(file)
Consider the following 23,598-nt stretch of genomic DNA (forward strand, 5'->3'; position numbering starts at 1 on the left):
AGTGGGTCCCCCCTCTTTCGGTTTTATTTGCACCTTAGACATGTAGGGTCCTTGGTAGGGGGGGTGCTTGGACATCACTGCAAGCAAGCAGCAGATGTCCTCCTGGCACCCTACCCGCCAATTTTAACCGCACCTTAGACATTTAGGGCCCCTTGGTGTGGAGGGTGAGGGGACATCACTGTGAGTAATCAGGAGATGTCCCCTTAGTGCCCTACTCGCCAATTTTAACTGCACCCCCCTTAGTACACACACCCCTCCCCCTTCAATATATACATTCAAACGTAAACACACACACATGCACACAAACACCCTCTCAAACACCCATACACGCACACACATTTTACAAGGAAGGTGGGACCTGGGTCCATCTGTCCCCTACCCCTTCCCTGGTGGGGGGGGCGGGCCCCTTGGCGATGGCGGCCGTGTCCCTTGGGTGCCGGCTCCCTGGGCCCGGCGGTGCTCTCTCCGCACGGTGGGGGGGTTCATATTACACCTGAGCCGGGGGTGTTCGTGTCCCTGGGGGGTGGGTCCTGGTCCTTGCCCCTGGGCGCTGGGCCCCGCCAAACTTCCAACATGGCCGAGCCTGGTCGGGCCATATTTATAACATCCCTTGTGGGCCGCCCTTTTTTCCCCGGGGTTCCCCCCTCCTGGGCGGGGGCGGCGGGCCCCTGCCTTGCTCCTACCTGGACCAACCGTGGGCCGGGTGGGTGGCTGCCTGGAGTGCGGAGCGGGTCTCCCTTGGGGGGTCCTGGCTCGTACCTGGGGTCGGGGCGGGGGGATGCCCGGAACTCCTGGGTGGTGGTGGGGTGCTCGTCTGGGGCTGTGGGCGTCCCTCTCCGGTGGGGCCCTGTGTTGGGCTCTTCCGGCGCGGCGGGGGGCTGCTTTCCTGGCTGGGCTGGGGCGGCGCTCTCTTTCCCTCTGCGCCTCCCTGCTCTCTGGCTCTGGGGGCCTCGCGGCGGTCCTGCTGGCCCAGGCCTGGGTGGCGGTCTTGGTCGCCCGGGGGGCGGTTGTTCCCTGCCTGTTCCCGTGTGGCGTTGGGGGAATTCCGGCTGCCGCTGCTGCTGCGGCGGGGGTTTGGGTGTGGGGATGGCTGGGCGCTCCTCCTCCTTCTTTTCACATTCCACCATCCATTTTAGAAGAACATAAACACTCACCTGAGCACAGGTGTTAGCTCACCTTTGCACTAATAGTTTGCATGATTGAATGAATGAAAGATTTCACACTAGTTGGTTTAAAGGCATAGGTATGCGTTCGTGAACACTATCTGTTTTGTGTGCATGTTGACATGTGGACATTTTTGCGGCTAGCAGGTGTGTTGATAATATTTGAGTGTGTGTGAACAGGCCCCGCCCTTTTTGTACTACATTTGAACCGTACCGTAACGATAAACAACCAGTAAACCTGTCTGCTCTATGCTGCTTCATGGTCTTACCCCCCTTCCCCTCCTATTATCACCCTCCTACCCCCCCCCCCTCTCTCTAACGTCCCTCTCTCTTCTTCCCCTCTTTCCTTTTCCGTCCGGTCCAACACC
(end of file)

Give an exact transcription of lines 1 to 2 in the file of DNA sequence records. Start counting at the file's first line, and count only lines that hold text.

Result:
Consider the following 23,598-nt stretch of genomic DNA (forward strand, 5'->3'; position numbering starts at 1 on the left):
AGTGGGTCCCCCCTCTTTCGGTTTTATTTGCACCTTAGACATGTAGGGTCCTTGGTAGGGGGGGTGCTTGGACATCACTGCAAGCAAGCAGCAGATGTCCTCCTGGCACCCTACCCGCCAATTTTAACCGCACCTTAGACATTTAGGGCCCCTTGGTGTGGAGGGTGAGGGGACATCACTGTGAGTAATCAGGAGATGTCCCCTTAGTGCCCTACTCGCCAATTTTAACTGCACCCCCCTTAGTACACACACCCCTCCCCCTTCAATATATACATTCAAACGTAAACACACACACATGCACACAAACACCCTCTCAAACACCCATACACGCACACACATTTTACAAGGAAGGTGGGACCTGGGTCCATCTGTCCCCTACCCCTTCCCTGGTGGGGGGGGCGGGCCCCTTGGCGATGGCGGCCGTGTCCCTTGGGTGCCGGCTCCCTGGGCCCGGCGGTGCTCTCTCCGCACGGTGGGGGGGTTCATATTACACCTGAGCCGGGGGTGTTCGTGTCCCTGGGGGGTGGGTCCTGGTCCTTGCCCCTGGGCGCTGGGCCCCGCCAAACTTCCAACATGGCCGAGCCTGGTCGGGCCATATTTATAACATCCCTTGTGGGCCGCCCTTTTTTCCCCGGGGTTCCCCCCTCCTGGGCGGGGGCGGCGGGCCCCTGCCTTGCTCCTACCTGGACCAACCGTGGGCCGGGTGGGTGGCTGCCTGGAGTGCGGAGCGGGTCTCCCTTGGGGGGTCCTGGCTCGTACCTGGGGTCGGGGCGGGGGGATGCCCGGAACTCCTGGGTGGTGGTGGGGTGCTCGTCTGGGGCTGTGGGCGTCCCTCTCCGGTGGGGCCCTGTGTTGGGCTCTTCCGGCGCGGCGGGGGGCTGCTTTCCTGGCTGGGCTGGGGCGGCGCTCTCTTTCCCTCTGCGCCTCCCTGCTCTCTGGCTCTGGGGGCCTCGCGGCGGTCCTGCTGGCCCAGGCCTGGGTGGCGGTCTTGGTCGCCCGGGGGGCGGTTGTTCCCTGCCTGTTCCCGTGTGGCGTTGGGGGAATTCCGGCTGCCGCTGCTGCTGCGGCGGGGGTTTGGGTGTGGGGATGGCTGGGCGCTCCTCCTCCTTCTTTTCACATTCCACCATCCATTTTAGAAGAACATAAACACTCACCTGAGCACAGGTGTTAGCTCACCTTTGCACTAATAGTTTGCATGATTGAATGAATGAAAGATTTCACACTAGTTGGTTTAAAGGCATAGGTATGCGTTCGTGAACACTATCTGTTTTGTGTGCATGTTGACATGTGGACATTTTTGCGGCTAGCAGGTGTGTTGATAATATTTGAGTGTGTGTGAACAGGCCCCGCCCTTTTTGTACTACATTTGAACCGTACCGTAACGATAAACAACCAGTAAACCTGTCTGCTCTATGCTGCTTCATGGTCTTACCCCCCTTCCCCTCCTATTATCACCCTCCTACCCCCCCCCCCTCTCTCTAACGTCCCTCTCTCTTCTTCCCCTCTTTCCTTTTCCGTCCGGTCCAACACC